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Female Nomad and Friends Offers Glimpses of Life Around the World

June 25, 2010

Female Nomad and Friends: Tales of Breaking Free and Breaking Bread Around the World by Rita Golden Gelman
published by Three Rivers Press, June 1, 2010

Like many of my readers, I am a wannabe traveler with an insatiable thirst for books with give me glimpses into other cultures. With three small kids and deep roots in our Virginia home, I live vicariously through other people’s world adventures and fantasize about building acquaintances with people living in different places.

World traveler and author Rita Golden Gelman has written “Connecting is … the central theme of my life.” In 1987, teetering on the brink of divorce, she sold all her belongings and set off to explore the world. Her children were grown, and she was ready to start a radically different life.

I no longer wanted to live in one tiny dot on the giant map of the world. I wanted to explore, to adventure, to connect with the diversity of life on earth. I was ready to live my dream.

For over 15 years, she has traveled the world, living in a Zapotec village in Mexico, sleeping with sea lions on the Galapagos Islands, and living everywhere from thatched huts to palaces. She chronicled this part of her life in Tales of a Female Nomad:Living at Large in the World.

After publishing Tales of a Female Nomad, she discovered many other people who were living similar dreams. Her current book, Female Nomad and Friends, is a blend of their stories and recipes from around the world. Contributors include North Americans living in Spanish speaking countries, a woman who visited Iraq at the beginning of the war, a lady who helps build sustainable communities in Ontario, people who have volunteered in orphanages around the world, a woman who advocates for better health care in Africa and other places, and many others. All the contributors are avid lifelong learners who are passionate about contributing to the world.

I am fascinated by the variety of concise, eloquent stories here, stories of learning to communicate with people in various cultures, about food, and about love and passion. They offer glimpses into myriad lives and cultures, and they illuminate the abundance we enjoy in North America, which we often take for granted. It’s a powerful reminder that the baggage we carry through life — our things — are not all that important.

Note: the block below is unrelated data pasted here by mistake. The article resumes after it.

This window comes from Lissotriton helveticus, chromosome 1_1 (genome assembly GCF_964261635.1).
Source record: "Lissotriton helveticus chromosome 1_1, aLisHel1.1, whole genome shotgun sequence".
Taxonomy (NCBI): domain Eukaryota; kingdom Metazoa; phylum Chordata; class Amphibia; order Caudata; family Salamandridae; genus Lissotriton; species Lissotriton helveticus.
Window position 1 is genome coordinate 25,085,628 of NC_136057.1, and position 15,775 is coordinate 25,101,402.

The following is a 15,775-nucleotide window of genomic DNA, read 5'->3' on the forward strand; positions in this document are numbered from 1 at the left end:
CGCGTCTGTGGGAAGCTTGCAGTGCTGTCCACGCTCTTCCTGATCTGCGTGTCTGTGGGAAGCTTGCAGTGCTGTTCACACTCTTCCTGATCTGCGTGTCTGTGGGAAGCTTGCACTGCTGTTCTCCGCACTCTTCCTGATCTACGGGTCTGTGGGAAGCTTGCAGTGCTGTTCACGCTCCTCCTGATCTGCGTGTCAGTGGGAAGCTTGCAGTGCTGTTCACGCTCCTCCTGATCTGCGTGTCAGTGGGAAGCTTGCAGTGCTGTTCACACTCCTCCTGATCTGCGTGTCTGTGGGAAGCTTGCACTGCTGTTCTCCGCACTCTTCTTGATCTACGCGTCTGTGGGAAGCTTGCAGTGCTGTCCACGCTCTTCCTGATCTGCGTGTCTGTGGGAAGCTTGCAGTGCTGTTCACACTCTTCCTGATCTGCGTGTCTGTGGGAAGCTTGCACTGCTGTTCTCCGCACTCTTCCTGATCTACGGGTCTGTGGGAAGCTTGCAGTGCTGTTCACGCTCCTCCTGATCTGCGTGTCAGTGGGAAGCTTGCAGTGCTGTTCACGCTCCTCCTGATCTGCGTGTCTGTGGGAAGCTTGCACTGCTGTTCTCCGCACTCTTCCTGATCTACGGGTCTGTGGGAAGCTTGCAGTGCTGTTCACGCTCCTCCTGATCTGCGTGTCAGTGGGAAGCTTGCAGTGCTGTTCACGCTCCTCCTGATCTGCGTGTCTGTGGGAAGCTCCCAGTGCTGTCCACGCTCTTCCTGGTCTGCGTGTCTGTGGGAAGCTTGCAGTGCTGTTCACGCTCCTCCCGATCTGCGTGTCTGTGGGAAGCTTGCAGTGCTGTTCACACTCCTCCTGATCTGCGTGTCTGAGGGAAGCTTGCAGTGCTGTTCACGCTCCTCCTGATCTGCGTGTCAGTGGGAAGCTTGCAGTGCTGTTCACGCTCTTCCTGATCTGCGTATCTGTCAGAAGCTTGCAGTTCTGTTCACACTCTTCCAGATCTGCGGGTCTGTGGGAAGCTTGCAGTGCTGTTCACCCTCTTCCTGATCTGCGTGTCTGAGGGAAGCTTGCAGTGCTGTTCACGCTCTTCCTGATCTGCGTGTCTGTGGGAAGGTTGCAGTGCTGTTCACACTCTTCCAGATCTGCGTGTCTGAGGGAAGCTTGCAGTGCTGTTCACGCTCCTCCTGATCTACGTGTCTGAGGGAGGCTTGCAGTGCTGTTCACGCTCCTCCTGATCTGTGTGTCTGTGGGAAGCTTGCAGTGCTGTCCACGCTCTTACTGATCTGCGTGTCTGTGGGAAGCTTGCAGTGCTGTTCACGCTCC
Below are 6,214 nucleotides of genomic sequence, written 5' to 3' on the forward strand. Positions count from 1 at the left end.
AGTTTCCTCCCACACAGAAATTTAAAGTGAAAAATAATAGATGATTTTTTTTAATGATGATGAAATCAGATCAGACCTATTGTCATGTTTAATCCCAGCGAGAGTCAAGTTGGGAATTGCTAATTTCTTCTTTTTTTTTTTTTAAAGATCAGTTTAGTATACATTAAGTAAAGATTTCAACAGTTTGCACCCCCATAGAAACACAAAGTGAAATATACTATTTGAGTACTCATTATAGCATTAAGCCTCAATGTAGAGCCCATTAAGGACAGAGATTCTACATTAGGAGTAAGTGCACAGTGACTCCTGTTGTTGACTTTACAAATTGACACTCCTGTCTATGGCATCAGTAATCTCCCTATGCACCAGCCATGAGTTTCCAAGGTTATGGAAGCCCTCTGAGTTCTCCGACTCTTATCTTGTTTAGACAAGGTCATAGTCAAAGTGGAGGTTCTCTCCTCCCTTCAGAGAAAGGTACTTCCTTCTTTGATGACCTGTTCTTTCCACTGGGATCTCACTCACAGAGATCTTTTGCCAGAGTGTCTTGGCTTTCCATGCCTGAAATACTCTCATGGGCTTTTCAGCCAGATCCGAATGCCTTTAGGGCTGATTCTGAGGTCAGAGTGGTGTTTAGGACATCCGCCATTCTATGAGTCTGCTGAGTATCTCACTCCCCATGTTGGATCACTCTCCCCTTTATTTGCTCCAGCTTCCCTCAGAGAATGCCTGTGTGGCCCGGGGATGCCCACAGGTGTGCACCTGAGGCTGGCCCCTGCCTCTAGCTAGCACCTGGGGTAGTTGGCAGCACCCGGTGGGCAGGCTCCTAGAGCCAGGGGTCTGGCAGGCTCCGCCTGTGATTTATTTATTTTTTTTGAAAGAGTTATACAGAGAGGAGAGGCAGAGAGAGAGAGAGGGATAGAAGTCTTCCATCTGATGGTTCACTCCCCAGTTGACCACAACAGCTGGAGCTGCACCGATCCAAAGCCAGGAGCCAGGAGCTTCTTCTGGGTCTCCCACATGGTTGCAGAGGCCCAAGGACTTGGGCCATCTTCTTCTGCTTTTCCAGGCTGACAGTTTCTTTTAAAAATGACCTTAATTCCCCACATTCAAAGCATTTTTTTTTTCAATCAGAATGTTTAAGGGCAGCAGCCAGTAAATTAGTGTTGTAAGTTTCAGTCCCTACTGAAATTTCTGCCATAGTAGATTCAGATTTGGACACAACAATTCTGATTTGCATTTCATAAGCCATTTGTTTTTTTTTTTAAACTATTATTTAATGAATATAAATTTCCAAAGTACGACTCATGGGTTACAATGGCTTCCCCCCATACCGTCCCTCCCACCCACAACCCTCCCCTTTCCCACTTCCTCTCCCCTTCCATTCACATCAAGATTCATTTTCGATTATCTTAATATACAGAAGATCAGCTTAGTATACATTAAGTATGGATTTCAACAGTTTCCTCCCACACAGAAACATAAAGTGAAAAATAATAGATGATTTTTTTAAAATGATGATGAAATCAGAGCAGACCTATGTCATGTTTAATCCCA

I am also excited about trying some of the recipes, including Swedish Kladdkaka, South American flan, Indian Muttar Paneer, Vietnamese soft spring rolls, and may more. However I’ll pass on trying the Sun Dried Mopane Worms. Though dried worms do last for a long time in the kitchen — just in case anyone needs to know. πŸ˜›

I find it difficult to review this book well, since there are so many essays and there is such diversity among them. Here are a few snippets to give you a taste:

Immediately we are embraced by Amira’s family and ushered into the dining room decked out with a meal lavish enough to feed twice our group … I am honored and embarrassed: during the time of my prewar visit, 16 million of the 26 million Iraqis rely solely on monthly government rations. Even the richest families spend three-quarters of their income on food. In spite of these hardships, the Iraqis I meet are generous, resilient, joyous and eager to feed me. (from “Tower of Babel” by Kelly Hayes-Raitt)

I met many Vietnamese women who had an inner sparkle and strength. But one in particular, the head mother of the orphanage, was raising thirty children with the most wonderful compassion, love and care I’d ever seen. (from “Sharing Laundry” by Clare Beckingham)

Volunteering there (at a Uganda medical clinic) was a challenge for me, unlike any I have ever faced. What agony to look this mother and child in the eyes and tell them we could not help. And to face all the others who were beyond help. There is enough painkiller in the world. There is enough water and food. Why can’t we help? (from “An Awakening” by Kim Bass)